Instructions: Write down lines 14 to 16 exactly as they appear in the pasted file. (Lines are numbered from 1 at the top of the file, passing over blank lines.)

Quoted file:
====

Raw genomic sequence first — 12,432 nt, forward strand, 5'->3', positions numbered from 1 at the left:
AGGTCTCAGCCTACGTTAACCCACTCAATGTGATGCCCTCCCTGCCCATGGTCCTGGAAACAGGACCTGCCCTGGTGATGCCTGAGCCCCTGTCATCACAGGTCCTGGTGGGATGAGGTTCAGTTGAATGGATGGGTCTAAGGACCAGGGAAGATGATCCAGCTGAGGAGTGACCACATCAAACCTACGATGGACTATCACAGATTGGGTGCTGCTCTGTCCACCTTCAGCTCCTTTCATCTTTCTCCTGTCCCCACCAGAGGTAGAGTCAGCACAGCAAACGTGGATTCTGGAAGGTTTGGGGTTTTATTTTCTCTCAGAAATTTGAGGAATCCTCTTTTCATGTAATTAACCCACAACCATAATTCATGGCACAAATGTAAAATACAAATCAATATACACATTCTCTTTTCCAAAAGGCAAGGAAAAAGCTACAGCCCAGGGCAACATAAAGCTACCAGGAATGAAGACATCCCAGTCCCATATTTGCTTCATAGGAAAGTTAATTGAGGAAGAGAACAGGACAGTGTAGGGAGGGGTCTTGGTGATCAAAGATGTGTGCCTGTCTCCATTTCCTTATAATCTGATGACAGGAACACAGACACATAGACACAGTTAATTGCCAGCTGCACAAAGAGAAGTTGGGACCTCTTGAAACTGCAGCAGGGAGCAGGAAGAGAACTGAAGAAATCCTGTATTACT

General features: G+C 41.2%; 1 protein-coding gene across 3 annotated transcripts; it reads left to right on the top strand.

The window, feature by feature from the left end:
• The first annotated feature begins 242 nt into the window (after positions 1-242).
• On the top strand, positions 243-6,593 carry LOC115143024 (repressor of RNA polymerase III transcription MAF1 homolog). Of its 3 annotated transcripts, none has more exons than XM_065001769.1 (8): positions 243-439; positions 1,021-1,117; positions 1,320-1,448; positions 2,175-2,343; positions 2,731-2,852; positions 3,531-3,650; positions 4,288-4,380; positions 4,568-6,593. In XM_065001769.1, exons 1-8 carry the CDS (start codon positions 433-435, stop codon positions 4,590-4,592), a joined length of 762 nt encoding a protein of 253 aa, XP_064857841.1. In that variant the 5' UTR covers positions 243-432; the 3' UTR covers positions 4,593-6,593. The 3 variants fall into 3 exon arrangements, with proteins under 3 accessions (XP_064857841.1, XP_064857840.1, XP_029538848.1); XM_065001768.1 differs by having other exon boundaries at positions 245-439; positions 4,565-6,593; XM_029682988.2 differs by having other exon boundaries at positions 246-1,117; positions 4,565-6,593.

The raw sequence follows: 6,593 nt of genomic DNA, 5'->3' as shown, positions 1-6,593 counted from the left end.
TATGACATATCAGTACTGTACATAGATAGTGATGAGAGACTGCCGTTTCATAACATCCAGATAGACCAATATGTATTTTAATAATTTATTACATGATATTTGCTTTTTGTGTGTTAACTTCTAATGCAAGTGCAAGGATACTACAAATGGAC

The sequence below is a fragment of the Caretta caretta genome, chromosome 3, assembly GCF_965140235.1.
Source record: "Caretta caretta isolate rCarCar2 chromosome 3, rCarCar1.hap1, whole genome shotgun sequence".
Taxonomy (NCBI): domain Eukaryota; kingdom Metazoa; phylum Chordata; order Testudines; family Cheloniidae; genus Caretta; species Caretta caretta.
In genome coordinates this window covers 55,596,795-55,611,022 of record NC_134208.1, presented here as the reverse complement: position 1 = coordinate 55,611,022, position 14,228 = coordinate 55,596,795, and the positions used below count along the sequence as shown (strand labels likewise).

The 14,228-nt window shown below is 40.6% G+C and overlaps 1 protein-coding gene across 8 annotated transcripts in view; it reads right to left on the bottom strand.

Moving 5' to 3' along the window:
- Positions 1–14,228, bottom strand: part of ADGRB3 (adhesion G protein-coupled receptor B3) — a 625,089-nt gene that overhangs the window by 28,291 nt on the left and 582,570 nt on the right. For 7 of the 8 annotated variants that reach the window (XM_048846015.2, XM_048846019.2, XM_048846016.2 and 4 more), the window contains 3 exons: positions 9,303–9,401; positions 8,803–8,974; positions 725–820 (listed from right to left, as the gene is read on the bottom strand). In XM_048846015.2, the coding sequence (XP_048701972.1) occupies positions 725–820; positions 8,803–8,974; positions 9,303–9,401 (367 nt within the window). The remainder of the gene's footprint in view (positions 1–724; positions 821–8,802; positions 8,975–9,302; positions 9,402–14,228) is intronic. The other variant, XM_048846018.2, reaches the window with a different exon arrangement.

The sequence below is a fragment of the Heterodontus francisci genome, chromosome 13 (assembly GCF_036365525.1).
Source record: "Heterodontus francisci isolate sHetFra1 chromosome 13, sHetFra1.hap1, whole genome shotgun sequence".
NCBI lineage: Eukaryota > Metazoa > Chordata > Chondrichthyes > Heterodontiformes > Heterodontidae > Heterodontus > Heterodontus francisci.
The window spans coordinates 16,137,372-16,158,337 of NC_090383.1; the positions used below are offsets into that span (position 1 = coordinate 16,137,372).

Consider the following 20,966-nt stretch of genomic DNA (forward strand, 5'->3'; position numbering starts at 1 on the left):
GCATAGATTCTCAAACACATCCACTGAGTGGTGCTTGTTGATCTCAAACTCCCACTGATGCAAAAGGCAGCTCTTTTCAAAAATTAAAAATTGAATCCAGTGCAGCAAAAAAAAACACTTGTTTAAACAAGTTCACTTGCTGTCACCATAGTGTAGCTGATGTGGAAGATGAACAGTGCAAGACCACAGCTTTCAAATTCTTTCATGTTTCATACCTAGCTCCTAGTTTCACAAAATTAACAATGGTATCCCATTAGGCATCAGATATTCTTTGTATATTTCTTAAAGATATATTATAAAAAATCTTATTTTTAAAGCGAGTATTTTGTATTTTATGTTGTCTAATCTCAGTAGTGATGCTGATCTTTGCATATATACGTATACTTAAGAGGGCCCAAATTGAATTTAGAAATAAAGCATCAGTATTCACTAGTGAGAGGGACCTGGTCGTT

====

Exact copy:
Moving 5' to 3' along the window:
- Positions 1–14,228, bottom strand: part of ADGRB3 (adhesion G protein-coupled receptor B3) — a 625,089-nt gene that overhangs the window by 28,291 nt on the left and 582,570 nt on the right. For 7 of the 8 annotated variants that reach the window (XM_048846015.2, XM_048846019.2, XM_048846016.2 and 4 more), the window contains 3 exons: positions 9,303–9,401; positions 8,803–8,974; positions 725–820 (listed from right to left, as the gene is read on the bottom strand). In XM_048846015.2, the coding sequence (XP_048701972.1) occupies positions 725–820; positions 8,803–8,974; positions 9,303–9,401 (367 nt within the window). The remainder of the gene's footprint in view (positions 1–724; positions 821–8,802; positions 8,975–9,302; positions 9,402–14,228) is intronic. The other variant, XM_048846018.2, reaches the window with a different exon arrangement.

The sequence below is a fragment of the Heterodontus francisci genome, chromosome 13 (assembly GCF_036365525.1).